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Phase-out of ozone-depleting substances
and fluorinated greenhouse gases in the Russian Federation

Montreal Protocol on Substances that Deplete the Ozone Layer

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On September 16, 1987, representatives of 46 countries signed the Montreal Protocol in Montreal, Canada.

By that time, effect of chlorine and bromine atoms on depletion of the ozone layer had been recognized, and annexes to the Protocol included chlorofluorocarbons (HFC) and bromine-containing halons.

Article 5 of the Protocol establishes special conditions for developing countries which include those with calculated annual consumption of ozone-depleting substances (ODS) less than 0.3 kg per head. In terms of the Protocol, other countries are considered developed.

Initially, the Montreal Protocol provided for freezing production of five most widely used CFC and halons at the level of 1986, and then phasing-out their production by 20% in 1993 and by 30% in 1998. The document limited export and import of ODS and offered support to developing countries in transfer of their industry to ozone-safe substances and technologies.

Measures implemented under the Protocol should significantly decrease global production of ODS but not cease it completely. Such an approach gave some time to develop and introduce technically and economically feasible alternatives (TEFA).

Later amendments and adjustments to the Protocol extended the list of controlled substances, respective consumption and production phase-out schedules and measures to limit export, import and other activities.

As of September 2018, 197 countries were parties to the Montreal Protocol.

USSR signed the protocol on 29.12.1987 and ratified it on 10.11.1988. The Russian Federation is a party to the protocol sicne 31.12.1991.

Some provisions of the Montreal Protocol

Article 2 establishes the phase-out schedule for ODS consumption and use.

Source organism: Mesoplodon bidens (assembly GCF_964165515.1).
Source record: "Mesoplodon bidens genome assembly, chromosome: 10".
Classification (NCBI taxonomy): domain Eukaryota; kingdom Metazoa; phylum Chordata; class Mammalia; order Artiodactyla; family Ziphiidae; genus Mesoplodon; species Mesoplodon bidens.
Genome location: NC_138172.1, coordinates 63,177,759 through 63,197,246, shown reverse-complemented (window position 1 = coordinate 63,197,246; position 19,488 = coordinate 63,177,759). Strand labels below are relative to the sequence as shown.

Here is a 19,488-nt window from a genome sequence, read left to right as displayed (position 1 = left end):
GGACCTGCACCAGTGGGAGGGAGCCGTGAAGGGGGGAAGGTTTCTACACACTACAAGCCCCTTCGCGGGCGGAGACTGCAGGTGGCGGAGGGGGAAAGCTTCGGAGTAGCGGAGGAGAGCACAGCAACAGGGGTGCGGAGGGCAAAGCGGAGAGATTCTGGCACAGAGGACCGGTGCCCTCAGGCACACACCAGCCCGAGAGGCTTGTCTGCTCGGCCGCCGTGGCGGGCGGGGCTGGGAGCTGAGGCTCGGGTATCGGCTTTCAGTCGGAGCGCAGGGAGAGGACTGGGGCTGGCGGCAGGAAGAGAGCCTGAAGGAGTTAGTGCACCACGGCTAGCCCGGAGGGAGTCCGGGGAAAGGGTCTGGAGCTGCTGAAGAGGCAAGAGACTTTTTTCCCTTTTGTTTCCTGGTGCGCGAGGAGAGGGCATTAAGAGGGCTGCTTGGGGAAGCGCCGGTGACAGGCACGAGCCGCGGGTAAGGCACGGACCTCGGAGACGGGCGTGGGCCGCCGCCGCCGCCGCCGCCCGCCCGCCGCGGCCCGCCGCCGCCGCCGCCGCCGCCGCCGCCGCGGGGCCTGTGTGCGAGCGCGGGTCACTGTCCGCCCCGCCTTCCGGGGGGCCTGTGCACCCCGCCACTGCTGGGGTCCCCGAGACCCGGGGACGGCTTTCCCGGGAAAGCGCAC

Article 3 stipulates approaches to calculation of regulated levels.

Article 4 describes measures to control ODS sale aimed at encouraging countries to join the Montreal Protocol and prevent transfer of ODS produced in contravention of the control measures to countries which are not parties to the protocol.

Article 5 provides developing countries with ODS consumption level below the established one with the right to postpone control measures under Article 2 by 10 years.

Article 6 directs to reconsider control measures at least every four years on the basis of the latest information about scientific, environmental, technical and economical aspects of the ozone layer depletion.

Article 7 foresees annual provision of statistical data on production, import and export of each controlled substance to the Ozone secretariat.

Article 8 establishes measures to assess noncompliance with the protocol.

Article 9 foresees exchange of information between the Parties.

Article 10 provides for technical assistance to developing countries under fair and most favorable conditions.

The financing vehicle used to this end includes multilateral, regional and bilateral cooperation and Multilateral Fund for the Implementation of the Montreal Protocol. MFMP funds cover agreed incremental costs developing countries acting under point 1 of Article 5 bear to comply with the control measures of the Montreal Protocol.

Adjustments and amendments to the Montreal Protocol

The first version was approved on September 16, 1987, and entered into force on January 1, 1989.

The protocol provides for adjustments to calculated coefficients with account of the latest scientific data allowing promptly change phase-out schedules. Adjustments are applied automatically to all the countries that ratified the Protocol.

Amendments to the Montreal Protocol should be ratified by the parties. Since 1987 five amendments have been adopted: the London, Copenhagen, Montreal, Beijing and Kigali ones.

In addition to adjustments and amendments, annual meetings of the parties are held where decisions on its implementation are made.

London amendment

In accordance with the London amendment, the list of ODS was supplemented with a number of new CFC, methyl chloroform (MCF) and carbon tetrachloride (CTC).